Hail, Hailstones

HAIL, HAILSTONES (בָּרָד, H1352; χάλαζα, G5898). Hail is frozen raindrops, though hailstones are often much larger than any single raindrop, sometimes reaching three or four inches in diameter and a pound or more in weight. It usually falls in the spring or summer during severe thunder storms, when raindrops are carried upward by rising air currents and freeze in the cooling air. When the hailstones fall, they often cohere, forming solid masses, which can do great damage to crops and even endanger life.

Hailstones are not common in Pal. but they are not unusual and can be very severe. Occasionally they take place in Egypt. Hail is often mentioned in the Bible, and always as an instrument of God’s judgment. A severe hail was the seventh plague in Egypt (Exod 9:13-34). It prob. took place at the beginning of February, when the flax was in bloom and the barley in the ear (v. 31). Wheat, which does not ripen until about a month later, escaped (v. 32), to become later the prey of the locusts (Exod 10:12-15). The Amorites were smitten by hailstones at Beth-horon, so that more died from the hailstones than were smitten with the sword by the Israelites (Josh 10:11).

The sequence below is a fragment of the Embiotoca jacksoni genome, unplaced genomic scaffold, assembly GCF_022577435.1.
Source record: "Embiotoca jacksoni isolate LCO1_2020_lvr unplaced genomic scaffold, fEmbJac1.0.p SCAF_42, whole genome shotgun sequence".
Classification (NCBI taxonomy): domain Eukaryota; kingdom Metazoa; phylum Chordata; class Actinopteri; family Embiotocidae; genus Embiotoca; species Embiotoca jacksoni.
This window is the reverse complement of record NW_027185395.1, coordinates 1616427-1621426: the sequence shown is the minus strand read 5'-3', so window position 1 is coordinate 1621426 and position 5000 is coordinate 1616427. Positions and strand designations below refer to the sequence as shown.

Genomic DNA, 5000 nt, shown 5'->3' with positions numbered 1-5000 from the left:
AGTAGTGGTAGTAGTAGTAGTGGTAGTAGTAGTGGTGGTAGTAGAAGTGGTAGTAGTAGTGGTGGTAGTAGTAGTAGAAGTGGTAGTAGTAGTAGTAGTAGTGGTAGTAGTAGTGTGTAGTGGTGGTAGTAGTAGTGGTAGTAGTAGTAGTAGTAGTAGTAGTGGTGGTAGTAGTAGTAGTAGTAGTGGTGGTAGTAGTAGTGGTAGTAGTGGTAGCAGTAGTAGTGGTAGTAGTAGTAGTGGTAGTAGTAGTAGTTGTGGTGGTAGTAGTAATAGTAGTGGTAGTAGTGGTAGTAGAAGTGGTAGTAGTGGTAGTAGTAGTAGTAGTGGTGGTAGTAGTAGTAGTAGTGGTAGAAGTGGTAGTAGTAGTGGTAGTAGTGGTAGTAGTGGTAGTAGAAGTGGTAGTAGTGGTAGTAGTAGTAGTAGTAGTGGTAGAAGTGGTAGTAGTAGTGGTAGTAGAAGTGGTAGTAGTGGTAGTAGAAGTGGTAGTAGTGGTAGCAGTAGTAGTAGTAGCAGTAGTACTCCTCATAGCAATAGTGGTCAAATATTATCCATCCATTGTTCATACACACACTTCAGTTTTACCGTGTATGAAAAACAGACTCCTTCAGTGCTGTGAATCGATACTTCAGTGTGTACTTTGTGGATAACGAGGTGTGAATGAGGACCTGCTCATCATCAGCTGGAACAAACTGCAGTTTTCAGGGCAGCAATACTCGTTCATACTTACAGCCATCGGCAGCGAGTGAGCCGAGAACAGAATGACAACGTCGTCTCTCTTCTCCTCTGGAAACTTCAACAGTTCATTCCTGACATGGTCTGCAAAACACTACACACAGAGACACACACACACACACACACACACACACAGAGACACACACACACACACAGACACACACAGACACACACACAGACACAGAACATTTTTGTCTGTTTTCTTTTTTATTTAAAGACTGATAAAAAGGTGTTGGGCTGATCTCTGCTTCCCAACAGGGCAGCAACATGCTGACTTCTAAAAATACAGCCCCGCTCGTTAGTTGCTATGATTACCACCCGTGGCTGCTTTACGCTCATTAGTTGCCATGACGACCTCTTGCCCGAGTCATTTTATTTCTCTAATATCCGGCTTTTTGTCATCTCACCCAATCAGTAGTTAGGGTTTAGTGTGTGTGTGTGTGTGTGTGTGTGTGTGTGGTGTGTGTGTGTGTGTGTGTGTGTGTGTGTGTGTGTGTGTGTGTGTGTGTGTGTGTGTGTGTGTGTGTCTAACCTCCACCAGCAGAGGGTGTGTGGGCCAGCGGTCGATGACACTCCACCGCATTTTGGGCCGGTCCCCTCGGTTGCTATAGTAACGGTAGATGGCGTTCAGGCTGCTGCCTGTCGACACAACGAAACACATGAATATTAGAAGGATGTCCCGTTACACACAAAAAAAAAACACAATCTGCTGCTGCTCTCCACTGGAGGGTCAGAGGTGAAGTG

The Scriptures often speak of hail as a means of punishing the wicked (Isa 28:2, 17) and as a symbol of God’s anger (Ezek 38:22; Hag 2:17; Rev 8:7; 11:19; 16:21). See Palestine, V; Climate.

Bibliography D. Baly, The Geography of the Bible (1957).